Moyn’s exhortation to history as politics by other means -- his melodrama and moralizing -- is an alluring but dangerous trap.  Without the effort to connect evidence to argument, the historian is just another culture warrior in a sea of fact-free Twitter hot takes.  Partisan narratives may rally those already inclined to favor them.  But there’s little reason for anyone else to seriously consider such accounts.  (The best history Twitter, it’s worth noting, is worth following precisely because it delivers evidence from the past; witness Woody Holton’s fiery defense of the 1619 Project’s argument about race in the American Revolution.)  Moyn knows this, which is why in his brilliant book, and in the debates around it, he more often writes as if the metrics of evidence and fit are the principal measures of his argument.  His readers will expect such metrics, and Moyn seems to think they are right to do so, because he trots out evidence aplenty for his historical theses.  If in fact he is a semi-secret moralist, as he now says he is, then he should offer a bolder and more general disclaimer.  Without it, he is misleading his readers.

To be sure, the hard-core moralist might not hesitate to lie (though a hard-bitten propagandist would also probably not have confessed).  But at least two more reasons caution against adopting the posture Moyn styles himself as occupying.  The first is that there is almost no reason to think that the academic historian is any good at politics.  Historians’ tactical and strategic judgments about how to advance particular conceptions of the good are dubious at best.  Their training and credentials are in producing knowledge, not in social mobilization tactics.  And make no mistake, there are myriad brutally difficult judgments to be made in trying to achieve political ends.  It would be stunning if Moyn managed to accomplish his ends with little more than the wishful thinking that his temperamental and scholarly inclinations will produce the politics he prefers.  Just as likely (more likely?) his efforts will backfire, dividing and disempowering those closest to his own position, and leaving the field just that much more open for others to exploit.  Or perhaps his efforts to organize a small but devoted group of intellectual historian types will have no political effect whatsoever.  I can’t say which is more likely to occur.  But I bet Moyn can’t either. 

Second (and last for now?), Moyn’s method strangely puts both his tactics and his ends outside the inquiry he ostensibly pursues.  The posture of melodrama is strangely one of no curiosity about the things the writer purports to hold dearest.  The stories he tells, Moyn writes, are driven by moral and political obligations.  But the historical account he presents offers little or no opportunity to consider, evaluate, or revise either the moral project he aims to advance or the tactics he aims to adopt.  If one is merely driven to advance a pre-existing political project, then one won’t learn from the past. One believes what one believes, and that is that.  Such a history will never challenge one’s own expectations and beliefs about what is good and bad, just and unjust.  In this approach, the content and sources of the historian’s political project remain offstage, behind the curtain, even as the project quietly determines the script.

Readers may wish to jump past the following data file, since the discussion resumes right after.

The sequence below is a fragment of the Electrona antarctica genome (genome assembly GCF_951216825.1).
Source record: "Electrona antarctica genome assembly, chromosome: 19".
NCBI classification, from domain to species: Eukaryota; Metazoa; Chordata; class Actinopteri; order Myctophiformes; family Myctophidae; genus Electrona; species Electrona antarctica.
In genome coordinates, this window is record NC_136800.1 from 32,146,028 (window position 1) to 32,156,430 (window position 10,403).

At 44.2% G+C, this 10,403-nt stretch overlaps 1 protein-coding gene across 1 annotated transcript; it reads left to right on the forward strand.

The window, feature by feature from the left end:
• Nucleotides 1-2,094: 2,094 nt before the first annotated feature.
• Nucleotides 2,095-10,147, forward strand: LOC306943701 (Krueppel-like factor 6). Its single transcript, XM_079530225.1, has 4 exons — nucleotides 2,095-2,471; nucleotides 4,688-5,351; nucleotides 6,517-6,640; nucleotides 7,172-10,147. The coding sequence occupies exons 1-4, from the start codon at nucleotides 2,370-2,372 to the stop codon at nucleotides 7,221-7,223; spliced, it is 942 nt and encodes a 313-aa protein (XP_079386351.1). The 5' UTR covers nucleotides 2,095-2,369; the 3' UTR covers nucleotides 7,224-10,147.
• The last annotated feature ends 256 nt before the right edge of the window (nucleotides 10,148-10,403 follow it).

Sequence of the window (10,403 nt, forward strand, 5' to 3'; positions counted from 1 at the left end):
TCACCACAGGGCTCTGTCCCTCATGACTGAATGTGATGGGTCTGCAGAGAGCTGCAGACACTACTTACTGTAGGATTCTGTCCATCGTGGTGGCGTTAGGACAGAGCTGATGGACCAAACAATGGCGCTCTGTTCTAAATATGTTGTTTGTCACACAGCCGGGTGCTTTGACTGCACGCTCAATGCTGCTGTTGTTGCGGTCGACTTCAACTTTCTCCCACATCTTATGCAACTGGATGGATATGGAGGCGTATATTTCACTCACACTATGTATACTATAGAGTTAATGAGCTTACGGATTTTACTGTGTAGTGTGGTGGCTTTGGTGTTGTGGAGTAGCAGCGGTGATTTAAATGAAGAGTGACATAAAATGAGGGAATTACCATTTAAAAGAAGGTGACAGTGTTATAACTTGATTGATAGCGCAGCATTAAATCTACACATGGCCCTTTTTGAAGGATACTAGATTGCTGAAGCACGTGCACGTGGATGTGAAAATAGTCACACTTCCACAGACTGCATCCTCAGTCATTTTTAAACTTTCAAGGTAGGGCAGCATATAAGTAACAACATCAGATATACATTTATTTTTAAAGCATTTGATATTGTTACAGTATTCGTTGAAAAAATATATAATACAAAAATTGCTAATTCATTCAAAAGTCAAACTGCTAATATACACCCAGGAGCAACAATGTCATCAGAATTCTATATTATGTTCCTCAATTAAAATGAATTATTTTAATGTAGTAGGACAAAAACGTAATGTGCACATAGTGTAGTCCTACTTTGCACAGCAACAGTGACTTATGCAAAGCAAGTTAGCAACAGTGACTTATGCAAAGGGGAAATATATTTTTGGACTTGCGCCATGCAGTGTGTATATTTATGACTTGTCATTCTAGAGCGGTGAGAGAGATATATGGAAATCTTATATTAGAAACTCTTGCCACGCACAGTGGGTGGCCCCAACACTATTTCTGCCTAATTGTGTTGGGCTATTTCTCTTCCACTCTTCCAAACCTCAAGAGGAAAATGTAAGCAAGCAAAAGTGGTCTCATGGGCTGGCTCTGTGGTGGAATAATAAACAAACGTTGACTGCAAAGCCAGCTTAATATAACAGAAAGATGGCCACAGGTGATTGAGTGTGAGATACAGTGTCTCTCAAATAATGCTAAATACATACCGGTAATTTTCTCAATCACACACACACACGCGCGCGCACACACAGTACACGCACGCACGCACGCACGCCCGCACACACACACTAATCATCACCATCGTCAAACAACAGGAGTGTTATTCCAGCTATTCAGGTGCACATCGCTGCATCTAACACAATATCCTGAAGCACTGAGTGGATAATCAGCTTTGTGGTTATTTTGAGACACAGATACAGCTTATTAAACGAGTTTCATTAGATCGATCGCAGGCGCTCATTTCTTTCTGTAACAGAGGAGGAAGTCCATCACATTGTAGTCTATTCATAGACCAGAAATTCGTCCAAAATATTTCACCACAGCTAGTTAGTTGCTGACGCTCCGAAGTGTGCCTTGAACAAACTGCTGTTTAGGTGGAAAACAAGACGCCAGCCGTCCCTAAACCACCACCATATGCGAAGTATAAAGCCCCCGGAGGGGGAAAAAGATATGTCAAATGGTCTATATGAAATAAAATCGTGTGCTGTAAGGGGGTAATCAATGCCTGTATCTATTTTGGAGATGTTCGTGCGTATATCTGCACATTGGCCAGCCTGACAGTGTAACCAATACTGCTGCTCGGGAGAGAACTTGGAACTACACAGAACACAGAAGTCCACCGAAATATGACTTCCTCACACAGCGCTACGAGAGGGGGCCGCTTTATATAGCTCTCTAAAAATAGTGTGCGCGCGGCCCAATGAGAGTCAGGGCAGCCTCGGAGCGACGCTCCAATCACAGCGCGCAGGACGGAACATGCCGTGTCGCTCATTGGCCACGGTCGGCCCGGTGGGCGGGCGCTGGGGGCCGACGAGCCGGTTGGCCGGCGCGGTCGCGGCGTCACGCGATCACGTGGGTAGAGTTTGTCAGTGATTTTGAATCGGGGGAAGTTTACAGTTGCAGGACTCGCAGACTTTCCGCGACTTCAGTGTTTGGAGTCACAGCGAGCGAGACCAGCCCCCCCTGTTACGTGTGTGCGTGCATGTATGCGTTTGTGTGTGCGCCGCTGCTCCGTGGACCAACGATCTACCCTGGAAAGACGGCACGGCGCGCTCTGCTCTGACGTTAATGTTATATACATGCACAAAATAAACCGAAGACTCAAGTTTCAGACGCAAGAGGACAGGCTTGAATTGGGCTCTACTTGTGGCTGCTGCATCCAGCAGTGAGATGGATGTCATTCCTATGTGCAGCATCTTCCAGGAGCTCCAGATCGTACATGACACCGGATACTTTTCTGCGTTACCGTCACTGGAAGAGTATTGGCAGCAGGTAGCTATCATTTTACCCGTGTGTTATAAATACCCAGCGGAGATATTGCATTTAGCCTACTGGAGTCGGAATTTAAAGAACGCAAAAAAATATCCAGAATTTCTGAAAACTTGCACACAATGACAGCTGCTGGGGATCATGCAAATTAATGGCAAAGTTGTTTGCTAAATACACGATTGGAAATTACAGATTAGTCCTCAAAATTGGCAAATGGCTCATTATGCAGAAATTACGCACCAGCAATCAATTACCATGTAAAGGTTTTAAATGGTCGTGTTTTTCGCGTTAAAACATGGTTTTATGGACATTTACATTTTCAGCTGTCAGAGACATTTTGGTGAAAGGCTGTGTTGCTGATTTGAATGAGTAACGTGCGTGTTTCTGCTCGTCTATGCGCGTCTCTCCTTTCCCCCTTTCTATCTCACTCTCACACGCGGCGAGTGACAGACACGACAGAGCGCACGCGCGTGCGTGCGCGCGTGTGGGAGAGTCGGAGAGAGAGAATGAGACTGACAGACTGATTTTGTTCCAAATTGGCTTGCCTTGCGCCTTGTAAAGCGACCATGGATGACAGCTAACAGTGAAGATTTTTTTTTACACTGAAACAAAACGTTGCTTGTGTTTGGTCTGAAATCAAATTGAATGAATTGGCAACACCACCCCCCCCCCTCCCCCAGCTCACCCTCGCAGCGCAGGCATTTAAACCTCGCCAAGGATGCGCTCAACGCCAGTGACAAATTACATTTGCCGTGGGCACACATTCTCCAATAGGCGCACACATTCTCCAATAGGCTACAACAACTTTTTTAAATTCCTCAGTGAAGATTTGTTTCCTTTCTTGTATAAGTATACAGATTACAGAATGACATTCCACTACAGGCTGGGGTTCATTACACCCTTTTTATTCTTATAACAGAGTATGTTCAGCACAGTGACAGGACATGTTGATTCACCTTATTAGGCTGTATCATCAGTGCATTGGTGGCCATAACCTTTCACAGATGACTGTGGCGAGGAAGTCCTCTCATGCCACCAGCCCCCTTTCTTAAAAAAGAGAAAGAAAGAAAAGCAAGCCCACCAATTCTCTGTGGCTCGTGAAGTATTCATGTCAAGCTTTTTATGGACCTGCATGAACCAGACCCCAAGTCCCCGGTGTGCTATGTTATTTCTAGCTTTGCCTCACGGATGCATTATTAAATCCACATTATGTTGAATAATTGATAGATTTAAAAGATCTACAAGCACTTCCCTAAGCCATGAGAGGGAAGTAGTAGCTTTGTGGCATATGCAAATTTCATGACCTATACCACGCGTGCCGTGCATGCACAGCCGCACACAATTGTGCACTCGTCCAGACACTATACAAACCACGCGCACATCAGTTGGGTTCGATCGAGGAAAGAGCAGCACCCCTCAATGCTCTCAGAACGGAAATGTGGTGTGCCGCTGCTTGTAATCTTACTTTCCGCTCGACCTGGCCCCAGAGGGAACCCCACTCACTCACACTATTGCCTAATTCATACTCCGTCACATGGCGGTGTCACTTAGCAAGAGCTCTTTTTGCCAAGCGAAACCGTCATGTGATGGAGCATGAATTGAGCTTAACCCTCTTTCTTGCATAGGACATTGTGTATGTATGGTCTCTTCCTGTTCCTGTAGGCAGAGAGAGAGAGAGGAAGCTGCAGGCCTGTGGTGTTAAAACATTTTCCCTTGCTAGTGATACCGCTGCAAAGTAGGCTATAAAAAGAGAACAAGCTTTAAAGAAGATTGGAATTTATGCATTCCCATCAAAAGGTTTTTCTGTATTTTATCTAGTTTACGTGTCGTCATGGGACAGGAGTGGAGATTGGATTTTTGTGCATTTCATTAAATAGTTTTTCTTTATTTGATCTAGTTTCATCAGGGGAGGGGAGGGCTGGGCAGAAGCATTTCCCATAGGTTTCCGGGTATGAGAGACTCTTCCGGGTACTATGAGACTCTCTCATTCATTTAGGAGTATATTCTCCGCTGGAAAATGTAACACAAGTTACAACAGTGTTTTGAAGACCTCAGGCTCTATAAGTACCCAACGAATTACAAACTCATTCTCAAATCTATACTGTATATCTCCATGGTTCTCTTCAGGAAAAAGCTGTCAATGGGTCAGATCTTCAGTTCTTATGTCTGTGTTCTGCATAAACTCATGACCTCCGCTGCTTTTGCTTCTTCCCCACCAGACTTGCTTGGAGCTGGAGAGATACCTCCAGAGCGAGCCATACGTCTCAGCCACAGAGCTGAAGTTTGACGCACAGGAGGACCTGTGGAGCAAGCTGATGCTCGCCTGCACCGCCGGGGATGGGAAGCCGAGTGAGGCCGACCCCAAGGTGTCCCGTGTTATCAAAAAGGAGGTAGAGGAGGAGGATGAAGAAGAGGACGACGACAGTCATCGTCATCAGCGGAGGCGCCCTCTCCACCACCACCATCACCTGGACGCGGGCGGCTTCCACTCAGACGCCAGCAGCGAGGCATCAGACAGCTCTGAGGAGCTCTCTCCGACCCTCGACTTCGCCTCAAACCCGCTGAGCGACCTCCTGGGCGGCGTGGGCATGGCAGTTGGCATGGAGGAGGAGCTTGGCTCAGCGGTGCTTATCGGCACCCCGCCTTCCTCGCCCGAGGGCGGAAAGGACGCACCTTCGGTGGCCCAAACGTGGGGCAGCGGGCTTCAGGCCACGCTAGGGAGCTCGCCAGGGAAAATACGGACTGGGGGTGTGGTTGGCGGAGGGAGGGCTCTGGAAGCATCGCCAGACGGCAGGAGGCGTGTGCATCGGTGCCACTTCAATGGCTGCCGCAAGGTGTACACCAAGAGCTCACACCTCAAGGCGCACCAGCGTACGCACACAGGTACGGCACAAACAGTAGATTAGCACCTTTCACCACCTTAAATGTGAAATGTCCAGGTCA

In the end, I don’t actually think Moyn is a pure propagandist for his politics, his confession notwithstanding.  His actually existing work hews too close to the historical record and relies too heavily on the criteria of historical validity – the metrics of evidence and fit – to be characterized as propaganda.  The problem with Moyn’s account is more prosaic.  It fails by the simple measure of evidence and fit, though its interstitial virtues and provocations are sufficient to make it worthwhile despite the resulting limits.  In this respect, Moyn’s book resembles that of the last great legal-historian provocateur, Morton Horwitz, whose more rigorous adherence to the role obligations of the historian ensured that the value of his work would overflow the confines of his argument.

A due adherence to role of historian is how we express respect for readers, for one another -- and ultimately for our political commitments.  The point holds elsewhere, too.  Moyn observes that when he and I went fishing together last spring we didn’t catch anything.  He urges future historians to do better.  He’s right.  We didn’t, and they should.  But I think Moyn has misunderstood the nature of the activity on which we embarked back in April.  I recall our trip as a beautiful spring morning spent on Long Island Sound, walking out a fragile spit of sand into New Haven Harbor, with nesting Piping Plovers in the dunes, with the quiet rhythm of waves washing on the beach, and with companionship as our buoy.  We went fishing, not catching -- and we’re writing history, not propaganda.

John Fabian Witt is Duffy Class of 1960 Professor of Law and Professor of History at Yale University. You can reach him by e-mail at